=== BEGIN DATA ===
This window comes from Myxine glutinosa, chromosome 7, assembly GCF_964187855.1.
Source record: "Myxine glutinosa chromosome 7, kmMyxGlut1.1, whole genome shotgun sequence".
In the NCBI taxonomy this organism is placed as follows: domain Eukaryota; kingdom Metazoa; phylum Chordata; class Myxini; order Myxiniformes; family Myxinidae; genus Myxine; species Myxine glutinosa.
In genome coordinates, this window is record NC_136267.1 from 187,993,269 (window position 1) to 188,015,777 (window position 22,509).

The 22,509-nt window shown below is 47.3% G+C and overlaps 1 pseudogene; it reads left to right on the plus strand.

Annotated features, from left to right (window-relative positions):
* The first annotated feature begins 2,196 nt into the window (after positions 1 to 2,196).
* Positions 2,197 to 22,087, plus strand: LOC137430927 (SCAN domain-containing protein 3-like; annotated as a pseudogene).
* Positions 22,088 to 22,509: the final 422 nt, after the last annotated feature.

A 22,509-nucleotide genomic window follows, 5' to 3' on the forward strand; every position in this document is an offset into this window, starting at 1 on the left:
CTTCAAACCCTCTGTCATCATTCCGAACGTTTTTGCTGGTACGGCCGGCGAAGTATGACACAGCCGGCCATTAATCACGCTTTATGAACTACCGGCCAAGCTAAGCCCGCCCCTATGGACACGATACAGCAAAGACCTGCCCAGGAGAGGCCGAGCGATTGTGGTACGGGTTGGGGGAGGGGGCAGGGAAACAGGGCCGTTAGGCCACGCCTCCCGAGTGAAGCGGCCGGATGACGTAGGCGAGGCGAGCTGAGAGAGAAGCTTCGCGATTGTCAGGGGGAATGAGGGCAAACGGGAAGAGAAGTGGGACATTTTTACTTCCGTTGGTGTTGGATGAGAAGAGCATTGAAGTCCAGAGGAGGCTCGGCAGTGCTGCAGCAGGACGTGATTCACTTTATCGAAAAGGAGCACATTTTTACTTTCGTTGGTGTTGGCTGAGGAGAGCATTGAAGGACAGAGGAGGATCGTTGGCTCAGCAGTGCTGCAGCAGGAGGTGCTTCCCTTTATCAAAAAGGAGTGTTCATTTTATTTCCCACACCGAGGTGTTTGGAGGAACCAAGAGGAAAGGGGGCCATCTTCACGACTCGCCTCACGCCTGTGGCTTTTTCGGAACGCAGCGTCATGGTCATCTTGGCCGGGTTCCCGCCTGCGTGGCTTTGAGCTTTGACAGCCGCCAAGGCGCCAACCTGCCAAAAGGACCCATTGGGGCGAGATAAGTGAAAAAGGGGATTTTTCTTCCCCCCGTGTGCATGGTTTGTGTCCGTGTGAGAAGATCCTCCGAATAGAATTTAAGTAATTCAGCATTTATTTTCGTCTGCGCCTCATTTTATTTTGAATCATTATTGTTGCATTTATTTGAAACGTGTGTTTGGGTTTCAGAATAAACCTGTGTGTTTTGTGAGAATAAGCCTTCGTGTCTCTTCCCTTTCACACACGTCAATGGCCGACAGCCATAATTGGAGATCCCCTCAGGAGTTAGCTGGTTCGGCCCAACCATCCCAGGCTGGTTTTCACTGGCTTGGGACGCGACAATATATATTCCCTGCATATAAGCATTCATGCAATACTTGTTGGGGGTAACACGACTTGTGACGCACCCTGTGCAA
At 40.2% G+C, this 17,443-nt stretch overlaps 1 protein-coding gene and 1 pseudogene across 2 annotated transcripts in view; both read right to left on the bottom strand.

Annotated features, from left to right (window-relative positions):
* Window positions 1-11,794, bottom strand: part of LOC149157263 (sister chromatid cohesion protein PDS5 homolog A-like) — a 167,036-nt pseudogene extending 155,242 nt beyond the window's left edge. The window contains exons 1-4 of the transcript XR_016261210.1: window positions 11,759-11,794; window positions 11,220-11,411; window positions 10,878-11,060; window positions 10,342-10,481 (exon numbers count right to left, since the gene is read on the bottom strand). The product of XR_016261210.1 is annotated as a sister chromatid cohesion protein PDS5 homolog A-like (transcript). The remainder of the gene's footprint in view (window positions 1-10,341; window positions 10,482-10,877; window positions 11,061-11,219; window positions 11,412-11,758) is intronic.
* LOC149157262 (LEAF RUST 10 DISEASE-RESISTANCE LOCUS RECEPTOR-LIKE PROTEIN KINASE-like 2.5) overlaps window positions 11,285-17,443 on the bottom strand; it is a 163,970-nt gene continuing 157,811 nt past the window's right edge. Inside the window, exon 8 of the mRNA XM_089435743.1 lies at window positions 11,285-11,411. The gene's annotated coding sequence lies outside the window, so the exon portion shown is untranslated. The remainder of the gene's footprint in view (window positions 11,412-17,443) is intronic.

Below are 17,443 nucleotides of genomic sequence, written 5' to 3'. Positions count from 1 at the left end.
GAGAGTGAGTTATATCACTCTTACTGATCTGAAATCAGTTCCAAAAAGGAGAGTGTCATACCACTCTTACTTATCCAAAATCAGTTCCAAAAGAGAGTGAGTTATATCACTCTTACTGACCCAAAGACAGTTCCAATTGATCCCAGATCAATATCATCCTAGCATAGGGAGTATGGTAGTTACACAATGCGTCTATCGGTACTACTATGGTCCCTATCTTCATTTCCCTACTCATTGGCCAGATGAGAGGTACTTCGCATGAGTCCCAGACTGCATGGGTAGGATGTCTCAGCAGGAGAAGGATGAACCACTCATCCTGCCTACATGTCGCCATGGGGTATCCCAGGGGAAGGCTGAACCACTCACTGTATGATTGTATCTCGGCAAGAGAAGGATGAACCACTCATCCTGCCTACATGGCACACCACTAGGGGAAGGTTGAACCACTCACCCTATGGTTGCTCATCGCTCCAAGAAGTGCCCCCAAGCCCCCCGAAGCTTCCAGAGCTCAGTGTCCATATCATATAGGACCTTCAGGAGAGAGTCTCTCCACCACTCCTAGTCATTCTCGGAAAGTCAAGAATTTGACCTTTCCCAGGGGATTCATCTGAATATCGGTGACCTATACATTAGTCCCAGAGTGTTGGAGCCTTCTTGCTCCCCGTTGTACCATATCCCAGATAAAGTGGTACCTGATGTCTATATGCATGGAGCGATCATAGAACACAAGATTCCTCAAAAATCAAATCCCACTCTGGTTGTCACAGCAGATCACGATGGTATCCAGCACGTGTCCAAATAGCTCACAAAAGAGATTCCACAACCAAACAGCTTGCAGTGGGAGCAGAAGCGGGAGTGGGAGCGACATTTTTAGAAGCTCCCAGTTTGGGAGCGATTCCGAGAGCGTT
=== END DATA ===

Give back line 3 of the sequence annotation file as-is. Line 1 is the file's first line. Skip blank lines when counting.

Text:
In the NCBI taxonomy this organism is placed as follows: domain Eukaryota; kingdom Metazoa; phylum Chordata; class Myxini; order Myxiniformes; family Myxinidae; genus Myxine; species Myxine glutinosa.